Koda with an Elizabethan collar in May 2018, used to restrict FDB typically when the behaviour has become habitual and helps modify the habit if other behavioural interventions are not having an impact.

Koda in June 2018 - chest feathers returning!

At this stage we were beginning to run out of intervention options, one that we hadn’t tried was a hormone implant. So the decision was made to trial an implant and while she was under anesthetic we would also put a cone on her to prevent any further damage and allow the hormone implant to begin taking effect. This happened in mid May. By late May/early June it was again clear these interventions were not having the desired effect, Koda was still plucking any feathers she could reach at this point which included her neck, legs and vent area. It became clear that she needed some extra help, so her vets and I decided to trial her on a behavioural medication (Seranace/Haloperidol). This was started June 10th and she was titrated off gabapentin as her motor tics had subsided to the point it was no longer needed. I won’t claim that it was smooth sailing immediately once she started her new medication. In fact it was quite the opposite, like many medications there was a period of adjustment and side effects including lethargy, loss of appetite and increased fear responses. It was tough nursing her through this initial period and on more than one occasion I questioned whether it would be better to remove her from the medication but I stuck to it and I am grateful that I did. Nine weeks on since she started the medication and she is now cone free and has been for nearly 5 weeks (it was a gradual progression to this point we did short stints first and worked up to longer stints before removing it entirely). Not only is she cone free but she is lively and engaged again, more so than I have seen her in many, many months. Every day is a new joy.

Koda in late July 2018 when her collar/cone was being gradually removed.

She is not 100% ‘cured’, there are still mornings I wake up and she has plucked several pins out overnight, primarily from the area above her tail or her neck but there is also many mornings where she hasn’t pulled any out at all. She is now 99% feathered, the vast majority of her feathers are in good condition, she has no motor tics and is engaging in appropriate preening behaviour. All fantastic signs.

I also now have my suspicions as to what triggered her plucking. I don’t believe it was ONE trigger, in fact I don’t believe that most plucking is triggered by just one event but rather a variety of stacked triggers, although I do believe Koda’s plucking was more complicated than other cases of FDB. I believe it was a combination of all or a few of the following that triggered Koda’s plucking:
  1. Psittacosis (which was likely inactive / being fought off by her immune system before the onset of the stress events listed below at which point it became active)
  2. Stress caused by my absence on trips 5 times over 3 months (Sept - Nov)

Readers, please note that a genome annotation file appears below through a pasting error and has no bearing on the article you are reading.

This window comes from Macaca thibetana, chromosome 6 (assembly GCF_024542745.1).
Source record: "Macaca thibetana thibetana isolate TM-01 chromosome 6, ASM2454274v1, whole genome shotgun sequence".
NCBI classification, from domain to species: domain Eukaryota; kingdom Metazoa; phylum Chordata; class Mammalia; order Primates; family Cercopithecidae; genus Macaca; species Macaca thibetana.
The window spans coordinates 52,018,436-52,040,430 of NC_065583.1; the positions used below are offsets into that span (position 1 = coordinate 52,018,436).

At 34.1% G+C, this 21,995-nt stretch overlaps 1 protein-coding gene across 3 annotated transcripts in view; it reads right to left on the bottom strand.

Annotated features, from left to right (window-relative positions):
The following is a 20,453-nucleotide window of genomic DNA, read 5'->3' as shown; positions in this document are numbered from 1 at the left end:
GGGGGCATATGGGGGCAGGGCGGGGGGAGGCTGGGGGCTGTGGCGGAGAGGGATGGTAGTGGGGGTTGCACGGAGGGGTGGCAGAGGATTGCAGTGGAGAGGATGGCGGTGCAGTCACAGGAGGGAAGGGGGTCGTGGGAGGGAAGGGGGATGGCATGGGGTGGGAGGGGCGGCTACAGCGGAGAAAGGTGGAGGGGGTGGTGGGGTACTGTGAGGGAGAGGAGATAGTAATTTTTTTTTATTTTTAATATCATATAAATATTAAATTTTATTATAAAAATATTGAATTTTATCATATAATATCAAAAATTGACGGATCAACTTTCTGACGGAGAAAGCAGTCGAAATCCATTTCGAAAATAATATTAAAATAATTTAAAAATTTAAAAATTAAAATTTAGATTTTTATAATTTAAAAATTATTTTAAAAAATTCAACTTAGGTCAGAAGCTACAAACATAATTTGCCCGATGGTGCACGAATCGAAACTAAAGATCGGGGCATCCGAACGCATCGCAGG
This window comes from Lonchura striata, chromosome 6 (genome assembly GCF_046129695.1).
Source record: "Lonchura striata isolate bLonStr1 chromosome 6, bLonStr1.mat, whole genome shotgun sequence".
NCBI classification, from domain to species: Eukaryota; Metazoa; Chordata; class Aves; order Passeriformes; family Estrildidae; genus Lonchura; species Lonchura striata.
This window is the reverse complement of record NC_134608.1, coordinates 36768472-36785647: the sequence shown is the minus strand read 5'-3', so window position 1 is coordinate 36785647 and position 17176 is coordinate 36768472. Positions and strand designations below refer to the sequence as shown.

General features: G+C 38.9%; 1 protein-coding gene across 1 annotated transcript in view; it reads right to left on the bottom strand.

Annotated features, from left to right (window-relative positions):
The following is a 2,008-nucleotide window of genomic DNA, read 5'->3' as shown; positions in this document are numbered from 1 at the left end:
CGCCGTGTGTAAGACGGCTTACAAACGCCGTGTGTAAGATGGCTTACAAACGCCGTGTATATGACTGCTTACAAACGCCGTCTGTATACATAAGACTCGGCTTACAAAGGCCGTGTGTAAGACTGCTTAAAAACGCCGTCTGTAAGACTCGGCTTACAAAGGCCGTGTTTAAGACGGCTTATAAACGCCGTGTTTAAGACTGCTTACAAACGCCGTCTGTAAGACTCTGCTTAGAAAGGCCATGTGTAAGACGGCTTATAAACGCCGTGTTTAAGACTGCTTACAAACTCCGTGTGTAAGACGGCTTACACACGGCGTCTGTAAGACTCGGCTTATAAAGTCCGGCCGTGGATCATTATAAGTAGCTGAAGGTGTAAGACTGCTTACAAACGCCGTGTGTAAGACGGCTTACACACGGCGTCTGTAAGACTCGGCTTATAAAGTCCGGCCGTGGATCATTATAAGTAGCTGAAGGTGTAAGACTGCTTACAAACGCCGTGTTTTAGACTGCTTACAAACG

3. The onset of adolescent hormones (she was approx 1 year, 11 months at the time)
  4. The onset of a moult.

Koda today (August 2018), mostly looking and behaving as she used to.

During my journey into the world of a plucking parrot I realised there is a vast array of opinions and advice abounding. All well meaning. Some harmful. Including the attitude in some places that it is just a given and once it starts you have a ‘plucker’ for life, or that it isn’t harmful to the bird (anything that causes maladaptive behaviour is harmful regardless of the trigger) or the one size fits all ‘it must be diet or hormones’ approach (this is especially true for eclectus). These attitudes lead to parrots with plucking problems who go weeks or months without proper vet checks or behavioural intervention. For a behaviour where early intervention can mean the difference between resolving the problem or not, we need to be advocating for thorough early investigation including vet checks that don’t just focus on bloods, faecals, crop washes but also common illnesses including but not limited to psittacosis, beak and feather and heavy metal toxicity. We also need to be more open to the use of cones when needed and behavioural medication as supportive care. It is still taboo in many circles to utilise behavioural medication on parrots, but how many pluckers might not be pluckers if we removed the stigma and became more open to their use, and not just as a last resort. I am not advocating for every parrot who so much as plucks a down feather to be placed in a cone or on medication but rather for more open mindedness about the use of these interventions in the ongoing treatment of feather destructive behaviour especially when it is clear that other more commonly applied changes and behaviour modification are not working.

To those of you out there with plucking parrots don’t beat yourself up, you are not alone, you are not failing. Remember early intervention is key, don’t wait. Get to your vet as early as possible, contact a parrot behaviour consultant for a proper behaviour assessment and don’t give up. It may not resolve in a day, or a week or month but keep pushing keep investigating because there IS a cause and it will make all the difference in the world to your parrot’s life to get to the bottom of it.


A special thanks to The Unusual Pet Vets who have been more than liberal with their time, fast to respond and always supportive throughout our journey. ​​​​


Written by Lee Stone, Avian Behaviour and Training Consultant for Parrot Life®.